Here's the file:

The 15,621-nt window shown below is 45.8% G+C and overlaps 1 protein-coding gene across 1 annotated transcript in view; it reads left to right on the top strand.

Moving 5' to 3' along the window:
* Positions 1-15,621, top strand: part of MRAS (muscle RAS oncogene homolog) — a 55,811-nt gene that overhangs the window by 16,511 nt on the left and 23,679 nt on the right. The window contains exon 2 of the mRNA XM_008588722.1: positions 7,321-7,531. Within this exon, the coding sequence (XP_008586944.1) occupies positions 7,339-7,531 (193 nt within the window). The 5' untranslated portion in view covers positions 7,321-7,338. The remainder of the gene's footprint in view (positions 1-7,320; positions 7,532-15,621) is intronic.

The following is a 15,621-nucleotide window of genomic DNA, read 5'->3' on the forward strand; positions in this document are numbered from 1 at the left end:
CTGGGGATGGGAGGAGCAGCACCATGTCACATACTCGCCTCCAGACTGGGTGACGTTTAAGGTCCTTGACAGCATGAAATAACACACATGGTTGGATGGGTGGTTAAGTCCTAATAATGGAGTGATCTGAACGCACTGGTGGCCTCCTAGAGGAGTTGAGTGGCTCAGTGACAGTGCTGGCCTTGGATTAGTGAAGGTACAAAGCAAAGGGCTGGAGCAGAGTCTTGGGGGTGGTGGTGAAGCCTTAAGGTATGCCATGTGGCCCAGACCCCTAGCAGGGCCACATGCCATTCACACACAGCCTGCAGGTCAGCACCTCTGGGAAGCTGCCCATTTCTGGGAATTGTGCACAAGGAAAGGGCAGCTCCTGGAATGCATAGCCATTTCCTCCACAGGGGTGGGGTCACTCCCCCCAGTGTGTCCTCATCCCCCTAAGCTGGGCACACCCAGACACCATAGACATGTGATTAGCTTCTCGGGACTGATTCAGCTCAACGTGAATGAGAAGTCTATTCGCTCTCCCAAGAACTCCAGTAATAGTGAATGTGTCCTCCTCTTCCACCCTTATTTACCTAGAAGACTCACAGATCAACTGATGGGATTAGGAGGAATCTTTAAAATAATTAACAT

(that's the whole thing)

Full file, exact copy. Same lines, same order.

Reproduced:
The 15,621-nt window shown below is 45.8% G+C and overlaps 1 protein-coding gene across 1 annotated transcript in view; it reads left to right on the top strand.

Moving 5' to 3' along the window:
* Positions 1-15,621, top strand: part of MRAS (muscle RAS oncogene homolog) — a 55,811-nt gene that overhangs the window by 16,511 nt on the left and 23,679 nt on the right. The window contains exon 2 of the mRNA XM_008588722.1: positions 7,321-7,531. Within this exon, the coding sequence (XP_008586944.1) occupies positions 7,339-7,531 (193 nt within the window). The 5' untranslated portion in view covers positions 7,321-7,338. The remainder of the gene's footprint in view (positions 1-7,320; positions 7,532-15,621) is intronic.

The following is a 15,621-nucleotide window of genomic DNA, read 5'->3' on the forward strand; positions in this document are numbered from 1 at the left end:
CTGGGGATGGGAGGAGCAGCACCATGTCACATACTCGCCTCCAGACTGGGTGACGTTTAAGGTCCTTGACAGCATGAAATAACACACATGGTTGGATGGGTGGTTAAGTCCTAATAATGGAGTGATCTGAACGCACTGGTGGCCTCCTAGAGGAGTTGAGTGGCTCAGTGACAGTGCTGGCCTTGGATTAGTGAAGGTACAAAGCAAAGGGCTGGAGCAGAGTCTTGGGGGTGGTGGTGAAGCCTTAAGGTATGCCATGTGGCCCAGACCCCTAGCAGGGCCACATGCCATTCACACACAGCCTGCAGGTCAGCACCTCTGGGAAGCTGCCCATTTCTGGGAATTGTGCACAAGGAAAGGGCAGCTCCTGGAATGCATAGCCATTTCCTCCACAGGGGTGGGGTCACTCCCCCCAGTGTGTCCTCATCCCCCTAAGCTGGGCACACCCAGACACCATAGACATGTGATTAGCTTCTCGGGACTGATTCAGCTCAACGTGAATGAGAAGTCTATTCGCTCTCCCAAGAACTCCAGTAATAGTGAATGTGTCCTCCTCTTCCACCCTTATTTACCTAGAAGACTCACAGATCAACTGATGGGATTAGGAGGAATCTTTAAAATAATTAACAT